Verse 3

(3) These days, or these years.—An indefinite expression of time. The versions have translated it in various ways. The English Version here is literal. The Syrlac singularly renders, “this time, and time, and months.” The LXX. is not very easy to understand here, but it apparently took the expression as signifying “two years.” Maurer would translate, “who has been with me alway, for days, or rather for years.”


Verse 4

(4) Go down.—This is a technical military expression, used constantly, on account of the necessity of the troops descending from the hill country in which they were encamped to the plain in order to fight.


Verse 5

(5) Of whom they sang.—The folk-songs, which had originally excited Saul’s jealousy of the young hero David, were current among the Philistines, who seem to have been a musical people. David’s having apparently learned and practised Philistine music when in Gath, which he subsequently introduced into Jerusalem, has been already noticed.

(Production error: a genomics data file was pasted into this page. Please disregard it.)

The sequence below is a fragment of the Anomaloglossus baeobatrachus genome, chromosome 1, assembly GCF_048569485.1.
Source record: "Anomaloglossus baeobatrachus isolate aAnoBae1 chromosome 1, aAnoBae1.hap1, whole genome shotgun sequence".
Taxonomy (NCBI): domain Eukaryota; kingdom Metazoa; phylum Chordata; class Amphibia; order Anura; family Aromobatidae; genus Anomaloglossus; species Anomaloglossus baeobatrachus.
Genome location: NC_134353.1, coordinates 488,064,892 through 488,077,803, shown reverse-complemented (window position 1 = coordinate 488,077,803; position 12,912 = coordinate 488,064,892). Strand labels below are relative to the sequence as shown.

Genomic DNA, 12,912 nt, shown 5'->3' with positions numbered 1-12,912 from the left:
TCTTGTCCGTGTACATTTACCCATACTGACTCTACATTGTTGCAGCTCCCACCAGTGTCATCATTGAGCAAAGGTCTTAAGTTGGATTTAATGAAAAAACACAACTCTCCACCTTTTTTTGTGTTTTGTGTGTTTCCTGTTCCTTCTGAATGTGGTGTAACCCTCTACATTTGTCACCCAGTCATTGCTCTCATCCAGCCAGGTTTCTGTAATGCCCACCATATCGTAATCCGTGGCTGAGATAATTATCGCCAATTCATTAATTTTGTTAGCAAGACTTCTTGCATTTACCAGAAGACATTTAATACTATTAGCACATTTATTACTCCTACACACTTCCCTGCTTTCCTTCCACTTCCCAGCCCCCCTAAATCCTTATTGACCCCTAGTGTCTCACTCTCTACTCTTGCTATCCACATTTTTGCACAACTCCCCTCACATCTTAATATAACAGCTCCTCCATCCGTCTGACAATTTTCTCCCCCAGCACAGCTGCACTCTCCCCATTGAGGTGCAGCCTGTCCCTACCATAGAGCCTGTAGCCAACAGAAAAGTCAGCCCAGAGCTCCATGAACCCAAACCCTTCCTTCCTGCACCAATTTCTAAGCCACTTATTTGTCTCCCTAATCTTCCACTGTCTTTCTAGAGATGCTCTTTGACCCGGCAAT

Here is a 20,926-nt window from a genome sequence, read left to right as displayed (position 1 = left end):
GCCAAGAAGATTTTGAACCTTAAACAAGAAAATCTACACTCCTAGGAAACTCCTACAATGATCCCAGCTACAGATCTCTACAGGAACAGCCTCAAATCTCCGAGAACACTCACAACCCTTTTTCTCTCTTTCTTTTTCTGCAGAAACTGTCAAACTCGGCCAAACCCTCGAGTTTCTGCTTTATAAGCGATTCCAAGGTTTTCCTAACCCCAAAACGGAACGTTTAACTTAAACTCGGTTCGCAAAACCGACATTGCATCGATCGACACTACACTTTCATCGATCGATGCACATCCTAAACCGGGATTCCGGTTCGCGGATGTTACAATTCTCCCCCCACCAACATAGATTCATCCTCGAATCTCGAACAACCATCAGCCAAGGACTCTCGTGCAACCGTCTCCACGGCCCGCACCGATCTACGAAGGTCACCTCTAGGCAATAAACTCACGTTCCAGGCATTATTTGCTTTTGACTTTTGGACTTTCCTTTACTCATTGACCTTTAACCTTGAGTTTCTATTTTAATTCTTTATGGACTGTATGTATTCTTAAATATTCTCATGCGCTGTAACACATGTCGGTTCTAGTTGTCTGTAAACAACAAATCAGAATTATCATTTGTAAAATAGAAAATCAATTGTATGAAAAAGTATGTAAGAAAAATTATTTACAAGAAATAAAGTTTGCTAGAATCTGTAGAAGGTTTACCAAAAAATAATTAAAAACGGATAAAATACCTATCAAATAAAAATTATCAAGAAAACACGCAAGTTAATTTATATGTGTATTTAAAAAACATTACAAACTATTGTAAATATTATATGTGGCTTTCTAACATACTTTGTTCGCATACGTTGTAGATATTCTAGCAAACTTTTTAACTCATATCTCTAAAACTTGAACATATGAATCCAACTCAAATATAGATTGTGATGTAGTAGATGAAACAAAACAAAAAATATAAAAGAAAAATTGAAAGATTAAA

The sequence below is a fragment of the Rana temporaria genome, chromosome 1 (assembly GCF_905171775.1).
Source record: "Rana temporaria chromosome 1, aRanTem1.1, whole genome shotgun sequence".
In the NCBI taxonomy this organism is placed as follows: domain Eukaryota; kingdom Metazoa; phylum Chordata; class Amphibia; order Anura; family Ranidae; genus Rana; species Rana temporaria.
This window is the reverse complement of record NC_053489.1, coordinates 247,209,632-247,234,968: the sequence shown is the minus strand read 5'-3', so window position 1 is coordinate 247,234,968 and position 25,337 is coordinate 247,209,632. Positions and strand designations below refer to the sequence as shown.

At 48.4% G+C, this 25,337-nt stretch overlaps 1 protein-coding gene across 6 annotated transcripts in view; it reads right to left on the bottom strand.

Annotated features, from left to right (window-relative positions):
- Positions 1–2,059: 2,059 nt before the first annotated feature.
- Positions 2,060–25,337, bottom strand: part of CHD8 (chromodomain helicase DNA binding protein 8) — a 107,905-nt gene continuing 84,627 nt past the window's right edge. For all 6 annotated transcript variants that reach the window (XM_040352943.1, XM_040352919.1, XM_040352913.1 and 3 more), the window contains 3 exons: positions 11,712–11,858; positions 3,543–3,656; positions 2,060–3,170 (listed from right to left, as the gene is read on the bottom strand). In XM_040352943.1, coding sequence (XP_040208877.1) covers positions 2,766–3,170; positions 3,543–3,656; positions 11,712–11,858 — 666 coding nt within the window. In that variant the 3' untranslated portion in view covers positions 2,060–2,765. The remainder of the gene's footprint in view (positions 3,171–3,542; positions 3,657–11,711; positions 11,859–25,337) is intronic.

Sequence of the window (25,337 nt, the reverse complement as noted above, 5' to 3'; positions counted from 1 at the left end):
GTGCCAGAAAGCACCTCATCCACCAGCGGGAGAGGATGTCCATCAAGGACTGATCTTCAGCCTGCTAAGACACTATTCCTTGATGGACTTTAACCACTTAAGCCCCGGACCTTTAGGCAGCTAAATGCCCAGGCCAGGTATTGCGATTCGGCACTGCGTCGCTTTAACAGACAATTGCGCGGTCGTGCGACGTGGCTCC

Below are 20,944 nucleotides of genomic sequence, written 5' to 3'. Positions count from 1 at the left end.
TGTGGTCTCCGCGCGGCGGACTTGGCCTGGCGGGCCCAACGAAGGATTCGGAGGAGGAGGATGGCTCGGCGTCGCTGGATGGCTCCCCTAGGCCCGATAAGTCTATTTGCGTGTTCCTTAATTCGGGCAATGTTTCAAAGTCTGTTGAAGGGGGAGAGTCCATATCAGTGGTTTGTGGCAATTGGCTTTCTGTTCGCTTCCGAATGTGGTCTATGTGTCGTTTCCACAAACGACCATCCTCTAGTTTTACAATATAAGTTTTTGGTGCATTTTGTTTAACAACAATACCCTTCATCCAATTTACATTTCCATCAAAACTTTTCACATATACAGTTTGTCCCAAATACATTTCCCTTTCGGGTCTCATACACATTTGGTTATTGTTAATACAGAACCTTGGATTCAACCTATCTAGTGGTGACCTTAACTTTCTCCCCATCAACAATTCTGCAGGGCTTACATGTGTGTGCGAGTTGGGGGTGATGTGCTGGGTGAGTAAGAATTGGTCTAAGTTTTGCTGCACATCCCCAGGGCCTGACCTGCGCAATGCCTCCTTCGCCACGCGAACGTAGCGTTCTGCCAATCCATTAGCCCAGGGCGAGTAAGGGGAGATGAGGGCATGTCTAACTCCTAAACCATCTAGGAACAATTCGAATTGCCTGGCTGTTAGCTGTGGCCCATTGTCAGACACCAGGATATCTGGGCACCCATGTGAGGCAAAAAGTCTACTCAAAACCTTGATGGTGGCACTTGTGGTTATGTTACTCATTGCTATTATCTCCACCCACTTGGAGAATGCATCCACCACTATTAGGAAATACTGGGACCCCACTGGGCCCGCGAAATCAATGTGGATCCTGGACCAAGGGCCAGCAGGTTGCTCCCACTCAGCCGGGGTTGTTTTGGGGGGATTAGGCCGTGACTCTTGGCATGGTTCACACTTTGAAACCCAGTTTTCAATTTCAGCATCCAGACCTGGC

Verse 6

(6) Surely, as the Lord liveth.—This seems a strange oath for an idolatrous prince like the King of Gath to make use of—“By the life of Jehovah.” It was probably the equivalent of the real oath of Achish, unless, as Keil supposes, the Philistine friend of David, in his oath, used the formula which he thought would be most acceptable to David, whom he looked upon as injured falsely by the suspicion of the Philistine leaders.


Verse 8

(8) And David said unto Achish, But what have I done?—David’s words have a ring of falseness in them; he never contemplated fighting in the ranks against Israel, and yet he speaks thus. The generous confidence of the chivalrous Achish is here in painful contrast with the dissimulation of the Israelite chieftain, David.

It has been suggested that these suspicions of his loyalty on the part of the Philistine leaders had been aroused by David deliberately, in order to bring about his dismissal from the army in the field. This is possible, for the situation in which David now finds himself was most embarrassing from every point of view.